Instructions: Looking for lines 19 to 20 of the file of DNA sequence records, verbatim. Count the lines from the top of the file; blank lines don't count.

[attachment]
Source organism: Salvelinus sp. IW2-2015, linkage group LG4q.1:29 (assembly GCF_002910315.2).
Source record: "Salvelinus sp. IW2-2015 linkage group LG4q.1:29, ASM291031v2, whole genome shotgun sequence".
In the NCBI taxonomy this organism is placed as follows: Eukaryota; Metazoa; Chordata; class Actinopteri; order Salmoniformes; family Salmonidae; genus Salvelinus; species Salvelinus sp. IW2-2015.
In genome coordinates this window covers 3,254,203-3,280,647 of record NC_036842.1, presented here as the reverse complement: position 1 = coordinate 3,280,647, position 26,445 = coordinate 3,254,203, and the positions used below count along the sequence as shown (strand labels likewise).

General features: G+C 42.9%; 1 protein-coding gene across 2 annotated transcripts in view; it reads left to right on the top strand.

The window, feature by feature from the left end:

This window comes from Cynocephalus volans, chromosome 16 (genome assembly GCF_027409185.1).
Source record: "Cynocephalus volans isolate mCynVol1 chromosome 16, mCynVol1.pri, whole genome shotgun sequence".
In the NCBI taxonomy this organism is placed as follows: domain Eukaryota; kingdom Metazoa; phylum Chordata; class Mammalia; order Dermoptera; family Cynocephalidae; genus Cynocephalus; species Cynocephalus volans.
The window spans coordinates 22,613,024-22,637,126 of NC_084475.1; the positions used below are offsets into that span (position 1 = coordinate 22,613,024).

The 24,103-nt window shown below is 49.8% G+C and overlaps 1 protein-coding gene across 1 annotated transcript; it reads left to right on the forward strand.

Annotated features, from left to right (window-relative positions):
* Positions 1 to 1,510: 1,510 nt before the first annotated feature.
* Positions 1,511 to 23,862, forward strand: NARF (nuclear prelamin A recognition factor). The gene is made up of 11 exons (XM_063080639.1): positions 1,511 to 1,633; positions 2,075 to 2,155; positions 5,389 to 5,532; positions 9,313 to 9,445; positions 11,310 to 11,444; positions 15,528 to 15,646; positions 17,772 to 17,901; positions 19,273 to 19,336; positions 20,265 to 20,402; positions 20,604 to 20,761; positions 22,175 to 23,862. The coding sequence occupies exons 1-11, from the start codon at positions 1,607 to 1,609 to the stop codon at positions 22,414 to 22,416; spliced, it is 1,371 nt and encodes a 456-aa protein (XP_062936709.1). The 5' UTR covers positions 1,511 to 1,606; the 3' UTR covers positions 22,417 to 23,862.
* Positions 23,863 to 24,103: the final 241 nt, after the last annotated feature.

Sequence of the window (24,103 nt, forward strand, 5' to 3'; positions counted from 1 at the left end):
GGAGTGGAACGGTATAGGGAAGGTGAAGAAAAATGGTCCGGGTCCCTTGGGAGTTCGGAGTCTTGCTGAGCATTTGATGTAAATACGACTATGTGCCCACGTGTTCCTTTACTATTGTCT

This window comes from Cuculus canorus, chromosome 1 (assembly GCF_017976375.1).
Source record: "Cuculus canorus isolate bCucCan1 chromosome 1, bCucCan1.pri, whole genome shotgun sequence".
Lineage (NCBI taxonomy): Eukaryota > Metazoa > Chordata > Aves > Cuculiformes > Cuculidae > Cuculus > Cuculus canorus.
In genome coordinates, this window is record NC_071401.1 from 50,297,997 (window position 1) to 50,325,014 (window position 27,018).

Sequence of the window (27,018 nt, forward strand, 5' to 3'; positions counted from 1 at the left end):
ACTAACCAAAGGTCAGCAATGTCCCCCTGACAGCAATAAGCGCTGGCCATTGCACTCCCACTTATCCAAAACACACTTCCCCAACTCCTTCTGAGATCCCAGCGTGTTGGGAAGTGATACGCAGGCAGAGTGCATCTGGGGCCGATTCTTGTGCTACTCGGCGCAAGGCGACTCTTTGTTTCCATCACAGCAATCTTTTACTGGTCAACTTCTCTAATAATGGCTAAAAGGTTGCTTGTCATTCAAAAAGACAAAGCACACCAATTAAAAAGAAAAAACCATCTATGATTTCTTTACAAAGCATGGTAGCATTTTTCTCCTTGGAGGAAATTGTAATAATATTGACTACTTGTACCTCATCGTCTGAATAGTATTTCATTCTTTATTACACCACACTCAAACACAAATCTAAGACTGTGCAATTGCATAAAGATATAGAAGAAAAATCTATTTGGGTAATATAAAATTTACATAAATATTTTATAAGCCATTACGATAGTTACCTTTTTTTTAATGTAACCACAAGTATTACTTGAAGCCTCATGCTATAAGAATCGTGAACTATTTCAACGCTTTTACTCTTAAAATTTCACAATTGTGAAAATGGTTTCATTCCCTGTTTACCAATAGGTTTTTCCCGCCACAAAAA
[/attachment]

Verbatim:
Source record: "Cuculus canorus isolate bCucCan1 chromosome 1, bCucCan1.pri, whole genome shotgun sequence".
Lineage (NCBI taxonomy): Eukaryota > Metazoa > Chordata > Aves > Cuculiformes > Cuculidae > Cuculus > Cuculus canorus.